Several contract extensions have been handed out in the NBA across the last week. Which ones are worth the price of admission?
Toronto Raptors and OG Anunoby (four-year, $72 million deal): Not worth it
Continuity is vital in building a contender, and Anunoby has spent his entire career with the Raptors. With that said, this extension feels like the Raptors going to unnecessary extremes to keep their rotation intact.
Anunoby is a “three-and-d” player. He’s a reliable on-ball and perimeter defender and shot a career-best 39.0 percent from beyond the arc last season. Anunoby is a reliable starter for the Raptors, but his role isn’t going to drastically increase in the coming years. Head coach Nick Nurse’s offense is still going to be run through Pascal Siakam, Fred VanVleet, and Kyle Lowry. By the way, Siakam and VanVleet are under contract for roughly $53 million in the 2021-22 NBA season.
The Raptors were right to want to retain Anunoby, but that doesn’t mean they had to back up the truck to do so. While young, the Raptors could’ve found a replacement for the Indiana product at half the price on the open market next offseason. This extension could also result in Norman Powell asking for a larger NBA contract than previously imagined, as he averaged a career-high 16.0 points per game last season.
Orlando Magic and Markelle Fultz (three-year, $50 million deal): Worth it
Fultz had an encouraging debut season with the Magic, where he played a significant role. Is his extension a bargain for the Magic? It is not, but they have the future payroll flexibility to roll the dice on Fultz building towards a solid 4th year in the NBA.
Last season the 2017 number one overall draft pick averaged 12.1 points and 5.1 assists per game across a career-high 27.7 minutes per game. He appeared to play with more conviction and was a player opposing defenses had to respect off the dribble. Evan Fournier is playing on an expiring deal, and Aaron Gordon is a free agent after the 2021-22 season. If the Magic decide to make a midseason trade, whether it be for a star player or to trade away veterans to open up playing time for youngsters, they can trade one or two of Fournier, Gordon, and Terrence Ross.
In doing the above, rookie guard Cole Anthony could potentially start alongside Fultz, forming a youthful lead guard duo. If Fultz continues to garner confidence and grow into head coach Steve Clifford’s floor general, he’ll play into his contract.
Orlando Magic and Jonathan Isaac (four-year, $80 million deal): Not worth it
Isaac tore his ACL in the NBA bubble, and rehab will likely keep him off the court this season. Why would the Magic give a long-term deal to a player with an uncertain future?
Prior to his injury, Isaac was coming into his own as a reputable frontline player. He was more assertive with the ball in his hands, was shooting more efficiently, making a profound impact on the defensive end. The numbers reflected this too, as he was producing at a career-best clip; Isaac averaged 11.9 points, 6.8 rebounds, and 2.3 blocks per game.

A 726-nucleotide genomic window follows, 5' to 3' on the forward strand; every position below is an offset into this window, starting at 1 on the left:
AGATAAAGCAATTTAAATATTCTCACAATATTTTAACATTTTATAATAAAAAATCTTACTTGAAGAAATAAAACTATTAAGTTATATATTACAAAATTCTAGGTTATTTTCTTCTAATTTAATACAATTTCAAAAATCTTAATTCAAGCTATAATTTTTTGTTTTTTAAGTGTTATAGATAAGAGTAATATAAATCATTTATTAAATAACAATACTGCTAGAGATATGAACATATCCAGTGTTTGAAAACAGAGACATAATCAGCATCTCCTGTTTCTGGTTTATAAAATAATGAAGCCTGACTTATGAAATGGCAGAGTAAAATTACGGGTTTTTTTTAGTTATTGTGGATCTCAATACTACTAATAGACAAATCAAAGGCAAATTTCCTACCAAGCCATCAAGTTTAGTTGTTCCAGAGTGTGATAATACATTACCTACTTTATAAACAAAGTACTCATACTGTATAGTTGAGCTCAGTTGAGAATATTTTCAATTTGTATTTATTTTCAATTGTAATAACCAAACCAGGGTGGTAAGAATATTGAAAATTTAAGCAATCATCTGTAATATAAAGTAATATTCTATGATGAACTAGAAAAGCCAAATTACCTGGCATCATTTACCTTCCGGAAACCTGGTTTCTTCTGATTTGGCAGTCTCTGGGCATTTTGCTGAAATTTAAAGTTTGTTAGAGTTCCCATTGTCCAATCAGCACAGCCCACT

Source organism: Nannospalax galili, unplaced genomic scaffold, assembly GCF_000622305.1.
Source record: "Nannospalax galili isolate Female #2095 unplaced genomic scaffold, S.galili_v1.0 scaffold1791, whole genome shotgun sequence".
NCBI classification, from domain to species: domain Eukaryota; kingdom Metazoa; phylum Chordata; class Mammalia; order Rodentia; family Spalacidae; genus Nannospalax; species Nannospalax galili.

A healthy Isaac could warrant a $20 million salary. He’s a two-way player who has gradually improved. Embarking on a contract that begins when Isaac presumably returns to the floor is premature. But there’s no crystal ball for how a player will perform when returning from a gruesome knee injury. Regardless of his vitality to their future, the Magic should’ve waited to extend Isaac until he hit the open market; they could’ve matched a deal, anyway.
Los Angeles Clippers and Luke Kennard (four-year, $64 million deal): Not worth it
The Clippers traded for a player who appeared in 28 games last season and has never suited up for them and extended that player before extending Lou Williams, a vital component to their offense.
Kennard is coming off the most productive season of his NBA career, averaging 15.8 points per game with the Detroit Pistons. He’s a knockdown shooter off the dribble and a capable scorer. But again: he did this across just 28 games due to a knee injury and is now getting paid to be an instrumental source of offense.
Acquired as part of a three-team deal that included the Clippers trading Landry Shamet, an outside sniper himself, Kennard likely takes on a role that involves him playing off the ball and being a primary shooter. Behind the likes of Kawhi Leonard, Paul George, Lou Williams, Marcus Morris, and Patrick Beverley, can Kennard be an offensive catalyst? Even if the Clippers feel he could be such a player, why not wait to see if his NBA talent actually materializes, rather than commit to a long term extension to Kennard’s services off the bat?
San Antonio Spurs and Derrick White (four-year, $73 million deal): Worth it
It’s a lot of dough, but when you believe a young player is a key ingredient to your future backcourt you have to pay up; that’s what the Spurs are doing with White.
White has found success both starting and coming off the bench. He’s a respectable defender and outside shooter who has shown a continued ability to be a slick scorer. Last season White averaged a career-high 11.3 points per game while shooting 36.6 percent from beyond the arc. Still 26, the best is yet to come.
DeMar DeRozan and LaMarcus Aldridge, who hit the open market after this season, are likely out the door in the near future, paving the way for a young Spurs core that includes White, Dejounte Murray, Keldon Johnson, and Devin Vassell to take over. With more playing time by means of a permanent starting position, White will produce at a level deemed worthy of his payday. This is a worthwhile investment for San Antonio.